Location, Location, Location: Finding Records Look EVERYWHERE Part 2
In my last post on locations I failed to mention a few things that caused me some frustration today. I only had a couple of hours to photograph records when I was in South Kingstown RI. While I was there the clerk mentioned the earliest records were actually in North Kingstown which I did not have time to visit. So today I went to my local Family Search Library affiliate to see what I could find in North Kingstown Records. It was very frustrating to say the least. I also mentioned in my last post that Family Search had finished digitizing their microfilm records—wonderful. But their records, are digitizations of old microfilms, and there may be many items on the same film and they are not always in order, nor are they intuitive. I could not find several records I had looked at in person! I will have to go back and look through page by page. There is an advantage in looking at records page by page as I did in person, as sometimes records you don’t expect are found in odd places.
But here is a happy accident. The records for North Kingstown were badly burned and water damaged in 1870. However much earlier in when South Kingston began their records they copied the united Kingstown records (held in North Kingstown) into their ledgers. So this record is the Will and Inventory of John Sheldon from the South Kingston Record Book 1.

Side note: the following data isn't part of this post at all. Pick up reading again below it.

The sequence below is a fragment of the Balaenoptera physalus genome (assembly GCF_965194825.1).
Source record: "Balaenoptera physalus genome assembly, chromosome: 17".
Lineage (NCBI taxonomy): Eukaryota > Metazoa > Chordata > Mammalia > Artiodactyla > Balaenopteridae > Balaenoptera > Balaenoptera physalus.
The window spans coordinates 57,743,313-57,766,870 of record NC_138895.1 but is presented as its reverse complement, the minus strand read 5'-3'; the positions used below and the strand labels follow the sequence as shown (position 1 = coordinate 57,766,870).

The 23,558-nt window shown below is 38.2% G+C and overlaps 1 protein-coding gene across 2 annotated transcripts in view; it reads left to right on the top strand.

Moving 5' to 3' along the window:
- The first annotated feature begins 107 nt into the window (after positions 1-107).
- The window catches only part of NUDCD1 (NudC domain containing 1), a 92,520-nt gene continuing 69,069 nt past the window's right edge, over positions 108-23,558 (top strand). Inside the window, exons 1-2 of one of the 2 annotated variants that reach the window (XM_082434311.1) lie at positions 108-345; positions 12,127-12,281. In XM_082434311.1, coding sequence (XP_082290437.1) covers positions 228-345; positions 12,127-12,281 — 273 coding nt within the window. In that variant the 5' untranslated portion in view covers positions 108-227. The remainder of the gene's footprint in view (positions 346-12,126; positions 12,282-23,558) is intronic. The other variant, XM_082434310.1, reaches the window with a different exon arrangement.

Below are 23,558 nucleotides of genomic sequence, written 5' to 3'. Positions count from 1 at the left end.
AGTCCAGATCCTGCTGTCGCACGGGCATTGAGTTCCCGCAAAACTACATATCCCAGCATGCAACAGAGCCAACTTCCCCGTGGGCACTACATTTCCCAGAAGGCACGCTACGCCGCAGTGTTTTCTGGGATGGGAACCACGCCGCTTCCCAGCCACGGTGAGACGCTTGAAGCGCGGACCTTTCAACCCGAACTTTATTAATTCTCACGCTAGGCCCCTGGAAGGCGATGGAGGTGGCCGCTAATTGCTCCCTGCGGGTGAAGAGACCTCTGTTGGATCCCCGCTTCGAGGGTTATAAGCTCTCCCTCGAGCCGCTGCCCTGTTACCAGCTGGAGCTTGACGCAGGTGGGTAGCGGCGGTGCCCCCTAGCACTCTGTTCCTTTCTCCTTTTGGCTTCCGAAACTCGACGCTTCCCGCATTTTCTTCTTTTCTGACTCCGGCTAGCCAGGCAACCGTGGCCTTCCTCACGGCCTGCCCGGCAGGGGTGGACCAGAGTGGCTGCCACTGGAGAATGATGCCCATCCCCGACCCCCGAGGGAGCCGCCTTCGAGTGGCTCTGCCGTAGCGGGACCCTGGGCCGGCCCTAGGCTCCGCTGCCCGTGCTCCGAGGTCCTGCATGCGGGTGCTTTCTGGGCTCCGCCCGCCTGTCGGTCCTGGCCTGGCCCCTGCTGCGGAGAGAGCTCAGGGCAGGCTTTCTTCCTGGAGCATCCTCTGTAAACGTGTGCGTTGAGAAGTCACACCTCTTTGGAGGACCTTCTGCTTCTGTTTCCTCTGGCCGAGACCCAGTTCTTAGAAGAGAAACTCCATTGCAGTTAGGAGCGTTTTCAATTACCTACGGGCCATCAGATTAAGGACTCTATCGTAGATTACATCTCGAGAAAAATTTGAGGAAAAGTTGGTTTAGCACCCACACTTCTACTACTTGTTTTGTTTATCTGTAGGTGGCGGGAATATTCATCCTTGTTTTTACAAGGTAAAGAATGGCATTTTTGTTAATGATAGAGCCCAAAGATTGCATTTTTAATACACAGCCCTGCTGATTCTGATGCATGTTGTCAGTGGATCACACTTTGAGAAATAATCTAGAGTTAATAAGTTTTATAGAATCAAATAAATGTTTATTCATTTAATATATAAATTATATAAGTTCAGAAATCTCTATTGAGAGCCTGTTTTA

Looks like this in North Kingstown where it was originally recorded:
So if you are looking for early records of Kingstown you are better off looking in South Kingstown rather than North Kingstown even though the records are supposed to go further back in North Kingstown! I don’t know about you but I think the South Kingstown is more complete and easier to read! This also points out the difference between Photographing the original records versus looking at a copy online!
Which brings me to another issue which I have seen many times (especially in Massachusetts) there are often many copies of early records and/or transcriptions. Sometimes it’s good to use both originals and later transcriptions. Sometimes it is hard to figure out which is the oldest. So here are some things to keep in mind while researching early records
FINDING & COPYING EARLY RECORDS
- Visit in person when at all possible
- Photograph records rather than scanning old records (less handling & less chance of harm)
- Look in nearby communities—records aren’t always where you think they might be
- Look in every old record you can find—Births can be recorded in Town Meeting Records books or in Probate Records. Land Records may be in Probate books etc.
- Later Indexes do not always refer to the page numbers of the original records (especially early ones)
- Digitizations in black and white are harder to read than the originals
- If you photograph records you can later adjust exposure and contrast to make the records easier to read
- Be persistent, if you have time look at every record page by page
- Photograph front covers and first pages when possible
Kelly Wheaton Copyright 2021. All Rights Reserved.